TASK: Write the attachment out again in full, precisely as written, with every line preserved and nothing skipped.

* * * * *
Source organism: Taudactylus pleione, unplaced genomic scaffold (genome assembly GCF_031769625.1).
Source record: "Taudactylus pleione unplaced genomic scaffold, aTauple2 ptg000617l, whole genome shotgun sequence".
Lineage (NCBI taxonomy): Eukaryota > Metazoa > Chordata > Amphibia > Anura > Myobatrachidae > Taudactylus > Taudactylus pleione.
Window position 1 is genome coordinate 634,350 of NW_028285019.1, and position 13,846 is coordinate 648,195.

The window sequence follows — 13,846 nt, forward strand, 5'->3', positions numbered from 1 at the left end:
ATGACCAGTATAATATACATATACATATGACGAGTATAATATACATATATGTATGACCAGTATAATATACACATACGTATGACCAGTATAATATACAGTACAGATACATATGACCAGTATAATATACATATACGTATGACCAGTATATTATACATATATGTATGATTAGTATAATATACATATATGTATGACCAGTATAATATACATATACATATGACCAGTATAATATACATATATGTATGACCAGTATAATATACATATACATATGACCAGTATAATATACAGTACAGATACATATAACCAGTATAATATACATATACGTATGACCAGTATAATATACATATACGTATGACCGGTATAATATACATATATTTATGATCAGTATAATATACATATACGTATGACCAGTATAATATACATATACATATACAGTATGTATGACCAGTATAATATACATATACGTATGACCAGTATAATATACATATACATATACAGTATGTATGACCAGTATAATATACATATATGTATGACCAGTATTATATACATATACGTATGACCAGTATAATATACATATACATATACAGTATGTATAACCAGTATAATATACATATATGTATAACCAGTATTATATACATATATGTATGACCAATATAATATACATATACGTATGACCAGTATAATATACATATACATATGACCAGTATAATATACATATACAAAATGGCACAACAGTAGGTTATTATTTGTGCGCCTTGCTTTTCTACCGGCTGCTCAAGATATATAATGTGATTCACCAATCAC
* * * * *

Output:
Source organism: Taudactylus pleione, unplaced genomic scaffold (genome assembly GCF_031769625.1).
Source record: "Taudactylus pleione unplaced genomic scaffold, aTauple2 ptg000617l, whole genome shotgun sequence".
Lineage (NCBI taxonomy): Eukaryota > Metazoa > Chordata > Amphibia > Anura > Myobatrachidae > Taudactylus > Taudactylus pleione.
Window position 1 is genome coordinate 634,350 of NW_028285019.1, and position 13,846 is coordinate 648,195.

The window sequence follows — 13,846 nt, forward strand, 5'->3', positions numbered from 1 at the left end:
ATGACCAGTATAATATACATATACATATGACGAGTATAATATACATATATGTATGACCAGTATAATATACACATACGTATGACCAGTATAATATACAGTACAGATACATATGACCAGTATAATATACATATACGTATGACCAGTATATTATACATATATGTATGATTAGTATAATATACATATATGTATGACCAGTATAATATACATATACATATGACCAGTATAATATACATATATGTATGACCAGTATAATATACATATACATATGACCAGTATAATATACAGTACAGATACATATAACCAGTATAATATACATATACGTATGACCAGTATAATATACATATACGTATGACCGGTATAATATACATATATTTATGATCAGTATAATATACATATACGTATGACCAGTATAATATACATATACATATACAGTATGTATGACCAGTATAATATACATATACGTATGACCAGTATAATATACATATACATATACAGTATGTATGACCAGTATAATATACATATATGTATGACCAGTATTATATACATATACGTATGACCAGTATAATATACATATACATATACAGTATGTATAACCAGTATAATATACATATATGTATAACCAGTATTATATACATATATGTATGACCAATATAATATACATATACGTATGACCAGTATAATATACATATACATATGACCAGTATAATATACATATACAAAATGGCACAACAGTAGGTTATTATTTGTGCGCCTTGCTTTTCTACCGGCTGCTCAAGATATATAATGTGATTCACCAATCAC